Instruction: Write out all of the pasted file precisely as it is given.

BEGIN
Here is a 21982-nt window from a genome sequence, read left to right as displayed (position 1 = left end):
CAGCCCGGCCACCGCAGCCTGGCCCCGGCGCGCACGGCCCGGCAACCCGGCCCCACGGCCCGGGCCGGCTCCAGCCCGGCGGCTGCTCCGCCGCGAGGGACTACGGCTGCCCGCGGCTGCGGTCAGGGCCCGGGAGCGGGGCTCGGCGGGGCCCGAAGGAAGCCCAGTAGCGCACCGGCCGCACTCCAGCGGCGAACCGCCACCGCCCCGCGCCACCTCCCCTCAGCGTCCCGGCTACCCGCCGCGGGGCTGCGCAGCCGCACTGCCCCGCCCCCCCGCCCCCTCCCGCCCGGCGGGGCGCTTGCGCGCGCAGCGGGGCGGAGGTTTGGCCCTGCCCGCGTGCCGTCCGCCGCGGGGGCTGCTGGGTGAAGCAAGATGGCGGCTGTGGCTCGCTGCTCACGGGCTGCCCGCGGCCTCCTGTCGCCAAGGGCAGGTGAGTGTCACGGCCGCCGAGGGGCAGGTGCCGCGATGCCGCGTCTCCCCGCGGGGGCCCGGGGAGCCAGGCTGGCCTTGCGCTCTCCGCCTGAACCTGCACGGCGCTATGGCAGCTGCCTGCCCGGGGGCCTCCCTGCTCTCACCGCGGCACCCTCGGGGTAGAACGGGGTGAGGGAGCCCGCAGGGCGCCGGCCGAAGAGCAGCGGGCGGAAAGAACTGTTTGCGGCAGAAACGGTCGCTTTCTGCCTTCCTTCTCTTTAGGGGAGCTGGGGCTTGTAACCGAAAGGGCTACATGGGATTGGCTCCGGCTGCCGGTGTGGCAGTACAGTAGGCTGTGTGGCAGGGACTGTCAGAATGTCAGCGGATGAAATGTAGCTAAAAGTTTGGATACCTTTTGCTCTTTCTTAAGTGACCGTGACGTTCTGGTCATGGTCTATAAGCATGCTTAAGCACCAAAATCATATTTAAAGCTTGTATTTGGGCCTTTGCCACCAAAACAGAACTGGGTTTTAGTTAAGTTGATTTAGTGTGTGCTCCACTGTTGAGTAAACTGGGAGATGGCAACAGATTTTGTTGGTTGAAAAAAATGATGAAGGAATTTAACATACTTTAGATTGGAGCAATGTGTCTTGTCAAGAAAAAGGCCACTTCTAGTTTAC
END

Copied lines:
Here is a 21982-nt window from a genome sequence, read left to right as displayed (position 1 = left end):
CAGCCCGGCCACCGCAGCCTGGCCCCGGCGCGCACGGCCCGGCAACCCGGCCCCACGGCCCGGGCCGGCTCCAGCCCGGCGGCTGCTCCGCCGCGAGGGACTACGGCTGCCCGCGGCTGCGGTCAGGGCCCGGGAGCGGGGCTCGGCGGGGCCCGAAGGAAGCCCAGTAGCGCACCGGCCGCACTCCAGCGGCGAACCGCCACCGCCCCGCGCCACCTCCCCTCAGCGTCCCGGCTACCCGCCGCGGGGCTGCGCAGCCGCACTGCCCCGCCCCCCCGCCCCCTCCCGCCCGGCGGGGCGCTTGCGCGCGCAGCGGGGCGGAGGTTTGGCCCTGCCCGCGTGCCGTCCGCCGCGGGGGCTGCTGGGTGAAGCAAGATGGCGGCTGTGGCTCGCTGCTCACGGGCTGCCCGCGGCCTCCTGTCGCCAAGGGCAGGTGAGTGTCACGGCCGCCGAGGGGCAGGTGCCGCGATGCCGCGTCTCCCCGCGGGGGCCCGGGGAGCCAGGCTGGCCTTGCGCTCTCCGCCTGAACCTGCACGGCGCTATGGCAGCTGCCTGCCCGGGGGCCTCCCTGCTCTCACCGCGGCACCCTCGGGGTAGAACGGGGTGAGGGAGCCCGCAGGGCGCCGGCCGAAGAGCAGCGGGCGGAAAGAACTGTTTGCGGCAGAAACGGTCGCTTTCTGCCTTCCTTCTCTTTAGGGGAGCTGGGGCTTGTAACCGAAAGGGCTACATGGGATTGGCTCCGGCTGCCGGTGTGGCAGTACAGTAGGCTGTGTGGCAGGGACTGTCAGAATGTCAGCGGATGAAATGTAGCTAAAAGTTTGGATACCTTTTGCTCTTTCTTAAGTGACCGTGACGTTCTGGTCATGGTCTATAAGCATGCTTAAGCACCAAAATCATATTTAAAGCTTGTATTTGGGCCTTTGCCACCAAAACAGAACTGGGTTTTAGTTAAGTTGATTTAGTGTGTGCTCCACTGTTGAGTAAACTGGGAGATGGCAACAGATTTTGTTGGTTGAAAAAAATGATGAAGGAATTTAACATACTTTAGATTGGAGCAATGTGTCTTGTCAAGAAAAAGGCCACTTCTAGTTTAC